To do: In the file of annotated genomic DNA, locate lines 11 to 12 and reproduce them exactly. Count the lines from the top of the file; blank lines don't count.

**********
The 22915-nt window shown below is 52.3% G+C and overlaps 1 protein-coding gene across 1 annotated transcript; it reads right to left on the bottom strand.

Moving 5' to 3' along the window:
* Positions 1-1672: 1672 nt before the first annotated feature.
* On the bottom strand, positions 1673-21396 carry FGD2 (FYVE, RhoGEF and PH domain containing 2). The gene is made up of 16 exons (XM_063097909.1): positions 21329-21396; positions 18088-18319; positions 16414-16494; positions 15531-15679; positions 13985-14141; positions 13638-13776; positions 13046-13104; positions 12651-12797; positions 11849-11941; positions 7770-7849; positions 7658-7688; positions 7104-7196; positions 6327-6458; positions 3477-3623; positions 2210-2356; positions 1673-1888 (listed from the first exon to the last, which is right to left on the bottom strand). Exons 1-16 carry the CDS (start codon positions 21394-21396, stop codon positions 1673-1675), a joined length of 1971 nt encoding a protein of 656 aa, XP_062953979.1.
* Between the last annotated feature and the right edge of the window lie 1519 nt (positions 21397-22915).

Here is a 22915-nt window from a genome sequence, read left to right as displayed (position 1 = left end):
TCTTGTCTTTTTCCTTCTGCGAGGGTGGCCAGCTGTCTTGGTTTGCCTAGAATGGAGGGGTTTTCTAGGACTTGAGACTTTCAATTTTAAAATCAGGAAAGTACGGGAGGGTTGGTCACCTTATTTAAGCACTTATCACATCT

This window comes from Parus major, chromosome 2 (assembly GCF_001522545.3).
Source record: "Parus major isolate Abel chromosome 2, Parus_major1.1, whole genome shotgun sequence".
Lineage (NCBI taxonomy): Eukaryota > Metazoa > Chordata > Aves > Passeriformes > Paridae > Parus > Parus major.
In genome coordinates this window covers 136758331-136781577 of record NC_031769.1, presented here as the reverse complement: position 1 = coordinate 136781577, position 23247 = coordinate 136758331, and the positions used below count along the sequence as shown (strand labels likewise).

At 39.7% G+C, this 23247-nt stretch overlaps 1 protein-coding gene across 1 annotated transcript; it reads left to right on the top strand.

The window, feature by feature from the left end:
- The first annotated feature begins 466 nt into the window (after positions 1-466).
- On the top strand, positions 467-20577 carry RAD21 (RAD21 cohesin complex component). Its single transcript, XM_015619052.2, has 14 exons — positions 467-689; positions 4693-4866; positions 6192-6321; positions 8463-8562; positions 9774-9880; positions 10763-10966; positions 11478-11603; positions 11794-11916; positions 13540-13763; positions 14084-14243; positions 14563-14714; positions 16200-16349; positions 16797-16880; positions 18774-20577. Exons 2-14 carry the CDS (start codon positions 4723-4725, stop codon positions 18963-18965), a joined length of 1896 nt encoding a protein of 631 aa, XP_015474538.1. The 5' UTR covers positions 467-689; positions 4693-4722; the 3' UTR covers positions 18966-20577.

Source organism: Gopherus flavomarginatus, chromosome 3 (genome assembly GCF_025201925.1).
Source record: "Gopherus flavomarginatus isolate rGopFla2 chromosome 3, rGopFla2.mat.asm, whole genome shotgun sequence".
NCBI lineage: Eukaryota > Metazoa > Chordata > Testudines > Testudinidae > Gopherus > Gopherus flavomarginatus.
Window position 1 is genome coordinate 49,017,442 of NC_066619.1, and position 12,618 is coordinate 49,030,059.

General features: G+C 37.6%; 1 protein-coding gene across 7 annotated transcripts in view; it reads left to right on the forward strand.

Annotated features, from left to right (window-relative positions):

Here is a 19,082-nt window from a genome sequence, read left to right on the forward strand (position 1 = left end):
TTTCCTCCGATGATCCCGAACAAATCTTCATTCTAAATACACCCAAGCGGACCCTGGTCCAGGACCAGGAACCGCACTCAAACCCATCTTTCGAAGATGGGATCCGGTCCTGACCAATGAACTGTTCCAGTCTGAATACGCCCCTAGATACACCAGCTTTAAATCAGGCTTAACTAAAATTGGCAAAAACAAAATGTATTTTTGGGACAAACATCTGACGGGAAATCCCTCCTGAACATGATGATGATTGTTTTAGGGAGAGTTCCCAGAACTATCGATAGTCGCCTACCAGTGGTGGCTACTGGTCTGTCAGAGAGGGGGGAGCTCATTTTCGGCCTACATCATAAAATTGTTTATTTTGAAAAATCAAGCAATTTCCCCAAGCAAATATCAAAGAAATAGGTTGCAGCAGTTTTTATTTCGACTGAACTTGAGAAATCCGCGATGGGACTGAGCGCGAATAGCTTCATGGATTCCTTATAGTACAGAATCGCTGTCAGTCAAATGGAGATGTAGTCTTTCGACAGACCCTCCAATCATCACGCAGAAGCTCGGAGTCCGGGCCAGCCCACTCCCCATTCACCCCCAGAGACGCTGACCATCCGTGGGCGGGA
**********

In genome coordinates this window covers 136758331-136781577 of record NC_031769.1, presented here as the reverse complement: position 1 = coordinate 136781577, position 23247 = coordinate 136758331, and the positions used below count along the sequence as shown (strand labels likewise).

At 39.7% G+C, this 23247-nt stretch overlaps 1 protein-coding gene across 1 annotated transcript; it reads left to right on the top strand.